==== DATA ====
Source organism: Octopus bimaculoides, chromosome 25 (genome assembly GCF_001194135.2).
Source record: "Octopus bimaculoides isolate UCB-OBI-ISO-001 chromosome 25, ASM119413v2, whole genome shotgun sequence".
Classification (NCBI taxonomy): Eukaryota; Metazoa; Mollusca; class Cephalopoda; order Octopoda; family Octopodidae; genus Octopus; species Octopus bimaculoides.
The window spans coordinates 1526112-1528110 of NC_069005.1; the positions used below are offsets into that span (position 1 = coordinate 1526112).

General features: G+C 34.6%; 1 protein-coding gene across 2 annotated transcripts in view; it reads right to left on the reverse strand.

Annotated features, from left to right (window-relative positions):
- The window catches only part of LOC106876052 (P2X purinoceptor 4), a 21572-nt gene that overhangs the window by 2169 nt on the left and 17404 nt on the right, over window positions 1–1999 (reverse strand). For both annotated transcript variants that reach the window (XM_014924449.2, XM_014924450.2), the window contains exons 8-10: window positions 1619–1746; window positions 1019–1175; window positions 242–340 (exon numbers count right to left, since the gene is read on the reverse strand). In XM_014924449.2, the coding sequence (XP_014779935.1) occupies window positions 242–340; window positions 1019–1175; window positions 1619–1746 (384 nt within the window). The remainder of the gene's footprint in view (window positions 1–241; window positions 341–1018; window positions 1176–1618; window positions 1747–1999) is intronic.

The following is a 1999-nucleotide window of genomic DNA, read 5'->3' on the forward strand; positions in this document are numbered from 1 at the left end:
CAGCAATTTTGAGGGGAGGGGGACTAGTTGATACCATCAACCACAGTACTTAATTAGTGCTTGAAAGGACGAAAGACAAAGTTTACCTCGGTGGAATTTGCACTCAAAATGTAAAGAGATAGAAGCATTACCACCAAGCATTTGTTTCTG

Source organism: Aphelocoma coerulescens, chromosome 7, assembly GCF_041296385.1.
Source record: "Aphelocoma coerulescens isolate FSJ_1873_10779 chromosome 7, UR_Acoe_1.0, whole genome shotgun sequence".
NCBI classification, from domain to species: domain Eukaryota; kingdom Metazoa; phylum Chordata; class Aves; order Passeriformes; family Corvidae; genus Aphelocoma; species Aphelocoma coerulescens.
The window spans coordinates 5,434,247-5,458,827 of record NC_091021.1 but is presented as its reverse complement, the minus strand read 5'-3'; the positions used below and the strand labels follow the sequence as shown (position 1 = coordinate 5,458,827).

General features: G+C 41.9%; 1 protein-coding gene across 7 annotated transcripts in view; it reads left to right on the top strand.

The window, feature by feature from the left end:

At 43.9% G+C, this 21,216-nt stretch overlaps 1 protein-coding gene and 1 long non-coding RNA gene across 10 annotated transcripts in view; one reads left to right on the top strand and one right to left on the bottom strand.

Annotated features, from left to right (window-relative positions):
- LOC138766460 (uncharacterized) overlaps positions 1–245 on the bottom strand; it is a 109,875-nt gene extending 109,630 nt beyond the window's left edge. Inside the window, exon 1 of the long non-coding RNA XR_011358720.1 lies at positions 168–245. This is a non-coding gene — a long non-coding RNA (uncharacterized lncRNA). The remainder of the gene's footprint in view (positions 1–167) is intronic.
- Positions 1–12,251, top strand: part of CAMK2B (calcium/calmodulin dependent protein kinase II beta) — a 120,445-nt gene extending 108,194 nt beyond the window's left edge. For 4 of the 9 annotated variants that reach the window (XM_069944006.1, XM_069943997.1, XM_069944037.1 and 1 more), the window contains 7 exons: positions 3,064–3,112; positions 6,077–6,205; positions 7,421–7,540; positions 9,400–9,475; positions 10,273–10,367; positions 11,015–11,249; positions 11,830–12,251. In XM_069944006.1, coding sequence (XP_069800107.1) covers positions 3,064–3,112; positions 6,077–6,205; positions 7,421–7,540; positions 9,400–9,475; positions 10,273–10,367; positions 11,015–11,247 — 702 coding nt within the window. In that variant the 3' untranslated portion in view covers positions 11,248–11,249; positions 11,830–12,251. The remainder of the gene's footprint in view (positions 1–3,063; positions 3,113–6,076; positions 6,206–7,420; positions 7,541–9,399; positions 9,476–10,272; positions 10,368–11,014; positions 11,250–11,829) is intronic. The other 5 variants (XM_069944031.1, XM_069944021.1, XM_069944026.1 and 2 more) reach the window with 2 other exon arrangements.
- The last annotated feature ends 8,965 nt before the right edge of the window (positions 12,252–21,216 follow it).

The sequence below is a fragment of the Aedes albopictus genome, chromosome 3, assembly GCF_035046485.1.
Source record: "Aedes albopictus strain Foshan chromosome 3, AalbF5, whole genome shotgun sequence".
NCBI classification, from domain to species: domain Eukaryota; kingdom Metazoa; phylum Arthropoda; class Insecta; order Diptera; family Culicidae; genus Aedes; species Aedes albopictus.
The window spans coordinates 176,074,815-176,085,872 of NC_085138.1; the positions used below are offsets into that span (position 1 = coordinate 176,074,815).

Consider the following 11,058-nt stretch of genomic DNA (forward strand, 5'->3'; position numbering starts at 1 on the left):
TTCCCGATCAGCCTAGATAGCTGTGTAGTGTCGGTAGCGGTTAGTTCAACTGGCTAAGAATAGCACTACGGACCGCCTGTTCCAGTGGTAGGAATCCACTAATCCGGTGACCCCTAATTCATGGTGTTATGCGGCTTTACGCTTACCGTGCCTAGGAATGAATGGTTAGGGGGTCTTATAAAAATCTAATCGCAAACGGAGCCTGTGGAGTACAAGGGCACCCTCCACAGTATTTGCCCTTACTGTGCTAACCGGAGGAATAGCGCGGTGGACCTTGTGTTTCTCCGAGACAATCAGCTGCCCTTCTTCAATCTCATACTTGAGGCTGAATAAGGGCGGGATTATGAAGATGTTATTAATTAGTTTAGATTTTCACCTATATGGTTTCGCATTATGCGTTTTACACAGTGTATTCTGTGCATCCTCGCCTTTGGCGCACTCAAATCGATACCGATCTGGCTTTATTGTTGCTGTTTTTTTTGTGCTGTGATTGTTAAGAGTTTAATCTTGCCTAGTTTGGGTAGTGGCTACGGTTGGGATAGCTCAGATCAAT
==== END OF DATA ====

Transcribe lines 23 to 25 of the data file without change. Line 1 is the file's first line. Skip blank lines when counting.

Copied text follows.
NCBI classification, from domain to species: domain Eukaryota; kingdom Metazoa; phylum Arthropoda; class Insecta; order Diptera; family Culicidae; genus Aedes; species Aedes albopictus.
The window spans coordinates 176,074,815-176,085,872 of NC_085138.1; the positions used below are offsets into that span (position 1 = coordinate 176,074,815).

Consider the following 11,058-nt stretch of genomic DNA (forward strand, 5'->3'; position numbering starts at 1 on the left):